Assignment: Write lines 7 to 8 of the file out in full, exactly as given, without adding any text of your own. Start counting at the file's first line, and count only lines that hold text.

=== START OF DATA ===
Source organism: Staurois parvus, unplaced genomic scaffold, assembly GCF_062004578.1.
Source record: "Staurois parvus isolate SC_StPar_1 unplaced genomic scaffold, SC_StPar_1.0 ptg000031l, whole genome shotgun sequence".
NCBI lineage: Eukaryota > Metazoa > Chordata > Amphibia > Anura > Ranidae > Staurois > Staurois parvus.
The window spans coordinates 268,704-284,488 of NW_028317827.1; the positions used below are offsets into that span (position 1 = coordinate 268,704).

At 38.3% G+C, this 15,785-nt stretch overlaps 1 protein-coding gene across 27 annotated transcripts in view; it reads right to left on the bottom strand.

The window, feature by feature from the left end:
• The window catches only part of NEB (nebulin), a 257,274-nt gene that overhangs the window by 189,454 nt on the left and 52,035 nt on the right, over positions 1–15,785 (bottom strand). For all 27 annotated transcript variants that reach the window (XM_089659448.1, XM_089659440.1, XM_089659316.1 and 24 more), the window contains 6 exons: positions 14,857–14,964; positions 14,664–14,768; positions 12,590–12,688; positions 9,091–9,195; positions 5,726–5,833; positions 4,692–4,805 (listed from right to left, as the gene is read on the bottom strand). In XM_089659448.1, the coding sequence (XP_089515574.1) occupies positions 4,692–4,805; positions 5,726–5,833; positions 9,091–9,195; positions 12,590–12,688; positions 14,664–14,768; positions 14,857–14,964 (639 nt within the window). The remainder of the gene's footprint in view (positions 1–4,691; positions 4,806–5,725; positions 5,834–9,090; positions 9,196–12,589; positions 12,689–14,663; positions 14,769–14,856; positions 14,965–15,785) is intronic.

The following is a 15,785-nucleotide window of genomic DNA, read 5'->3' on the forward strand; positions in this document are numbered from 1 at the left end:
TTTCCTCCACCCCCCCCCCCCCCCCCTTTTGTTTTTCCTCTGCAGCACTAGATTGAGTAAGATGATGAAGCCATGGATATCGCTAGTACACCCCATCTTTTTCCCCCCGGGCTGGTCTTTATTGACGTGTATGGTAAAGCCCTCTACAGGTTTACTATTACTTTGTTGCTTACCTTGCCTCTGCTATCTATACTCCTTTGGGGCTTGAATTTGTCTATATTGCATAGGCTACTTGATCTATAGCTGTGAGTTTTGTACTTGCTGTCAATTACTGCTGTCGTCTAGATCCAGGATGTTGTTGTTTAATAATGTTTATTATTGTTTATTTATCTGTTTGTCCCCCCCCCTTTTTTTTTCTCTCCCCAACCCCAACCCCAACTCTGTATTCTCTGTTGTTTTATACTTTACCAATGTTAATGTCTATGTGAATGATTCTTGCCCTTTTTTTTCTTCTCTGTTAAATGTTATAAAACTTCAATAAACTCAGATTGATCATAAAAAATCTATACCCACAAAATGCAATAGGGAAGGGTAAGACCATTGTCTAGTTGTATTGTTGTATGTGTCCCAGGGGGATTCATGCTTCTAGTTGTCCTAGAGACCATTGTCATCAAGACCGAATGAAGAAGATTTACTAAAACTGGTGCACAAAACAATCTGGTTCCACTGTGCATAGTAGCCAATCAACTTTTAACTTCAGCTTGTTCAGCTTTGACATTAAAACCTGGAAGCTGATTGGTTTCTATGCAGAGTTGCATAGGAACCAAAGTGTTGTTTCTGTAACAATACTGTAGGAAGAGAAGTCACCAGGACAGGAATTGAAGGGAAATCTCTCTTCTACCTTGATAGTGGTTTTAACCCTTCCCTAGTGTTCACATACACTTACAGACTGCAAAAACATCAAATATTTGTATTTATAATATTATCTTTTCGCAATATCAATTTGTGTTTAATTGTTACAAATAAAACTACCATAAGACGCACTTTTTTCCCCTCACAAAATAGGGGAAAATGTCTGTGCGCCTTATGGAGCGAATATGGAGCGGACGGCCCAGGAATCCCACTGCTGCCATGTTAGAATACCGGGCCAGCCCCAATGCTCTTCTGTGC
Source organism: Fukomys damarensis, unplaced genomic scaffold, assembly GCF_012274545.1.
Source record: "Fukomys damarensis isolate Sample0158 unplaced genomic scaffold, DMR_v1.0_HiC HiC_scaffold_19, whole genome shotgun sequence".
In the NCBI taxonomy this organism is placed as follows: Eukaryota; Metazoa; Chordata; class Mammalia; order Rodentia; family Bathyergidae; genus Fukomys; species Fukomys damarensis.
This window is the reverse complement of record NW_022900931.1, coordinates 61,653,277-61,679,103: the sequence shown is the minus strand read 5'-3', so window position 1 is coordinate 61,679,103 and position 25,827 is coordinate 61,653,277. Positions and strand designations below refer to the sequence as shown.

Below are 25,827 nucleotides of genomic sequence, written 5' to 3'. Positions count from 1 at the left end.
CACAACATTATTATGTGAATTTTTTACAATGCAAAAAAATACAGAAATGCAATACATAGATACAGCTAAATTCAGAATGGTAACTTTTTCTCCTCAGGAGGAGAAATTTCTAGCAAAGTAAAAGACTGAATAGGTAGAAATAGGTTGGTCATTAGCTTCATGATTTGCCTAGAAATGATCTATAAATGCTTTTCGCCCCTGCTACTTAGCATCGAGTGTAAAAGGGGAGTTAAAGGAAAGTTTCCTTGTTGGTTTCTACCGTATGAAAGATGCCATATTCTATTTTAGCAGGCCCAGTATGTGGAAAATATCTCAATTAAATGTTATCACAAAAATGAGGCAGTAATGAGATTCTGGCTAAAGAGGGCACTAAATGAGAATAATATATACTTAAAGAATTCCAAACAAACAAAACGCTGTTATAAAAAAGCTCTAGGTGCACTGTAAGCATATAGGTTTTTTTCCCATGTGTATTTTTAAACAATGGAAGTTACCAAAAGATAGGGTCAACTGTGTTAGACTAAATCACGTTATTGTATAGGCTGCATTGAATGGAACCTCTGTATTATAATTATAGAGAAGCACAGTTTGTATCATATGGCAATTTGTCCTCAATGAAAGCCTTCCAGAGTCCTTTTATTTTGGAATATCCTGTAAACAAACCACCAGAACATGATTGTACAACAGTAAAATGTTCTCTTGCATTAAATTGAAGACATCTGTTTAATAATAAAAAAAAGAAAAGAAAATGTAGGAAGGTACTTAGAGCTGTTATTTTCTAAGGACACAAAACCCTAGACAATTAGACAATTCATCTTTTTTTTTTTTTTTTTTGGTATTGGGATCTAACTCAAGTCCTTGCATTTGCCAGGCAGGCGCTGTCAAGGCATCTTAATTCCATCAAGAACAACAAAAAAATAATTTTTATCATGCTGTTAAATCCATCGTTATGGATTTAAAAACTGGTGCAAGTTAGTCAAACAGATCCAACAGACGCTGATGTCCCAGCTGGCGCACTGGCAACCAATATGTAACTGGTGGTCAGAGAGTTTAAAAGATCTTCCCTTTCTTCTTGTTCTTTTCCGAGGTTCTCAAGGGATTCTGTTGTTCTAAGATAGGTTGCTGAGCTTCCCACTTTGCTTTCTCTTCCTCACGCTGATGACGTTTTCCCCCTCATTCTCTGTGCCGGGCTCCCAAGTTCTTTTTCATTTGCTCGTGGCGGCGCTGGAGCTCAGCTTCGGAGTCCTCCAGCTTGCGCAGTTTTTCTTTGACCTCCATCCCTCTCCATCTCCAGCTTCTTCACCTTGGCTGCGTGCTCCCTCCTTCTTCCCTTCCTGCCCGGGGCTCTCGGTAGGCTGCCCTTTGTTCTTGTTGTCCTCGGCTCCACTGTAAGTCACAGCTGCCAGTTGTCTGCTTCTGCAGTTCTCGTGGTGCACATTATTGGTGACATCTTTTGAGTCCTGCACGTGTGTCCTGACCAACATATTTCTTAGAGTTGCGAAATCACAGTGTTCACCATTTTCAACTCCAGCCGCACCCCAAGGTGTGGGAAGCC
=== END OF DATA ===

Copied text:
• The window catches only part of NEB (nebulin), a 257,274-nt gene that overhangs the window by 189,454 nt on the left and 52,035 nt on the right, over positions 1–15,785 (bottom strand). For all 27 annotated transcript variants that reach the window (XM_089659448.1, XM_089659440.1, XM_089659316.1 and 24 more), the window contains 6 exons: positions 14,857–14,964; positions 14,664–14,768; positions 12,590–12,688; positions 9,091–9,195; positions 5,726–5,833; positions 4,692–4,805 (listed from right to left, as the gene is read on the bottom strand). In XM_089659448.1, the coding sequence (XP_089515574.1) occupies positions 4,692–4,805; positions 5,726–5,833; positions 9,091–9,195; positions 12,590–12,688; positions 14,664–14,768; positions 14,857–14,964 (639 nt within the window). The remainder of the gene's footprint in view (positions 1–4,691; positions 4,806–5,725; positions 5,834–9,090; positions 9,196–12,589; positions 12,689–14,663; positions 14,769–14,856; positions 14,965–15,785) is intronic.

The following is a 15,785-nucleotide window of genomic DNA, read 5'->3' on the forward strand; positions in this document are numbered from 1 at the left end: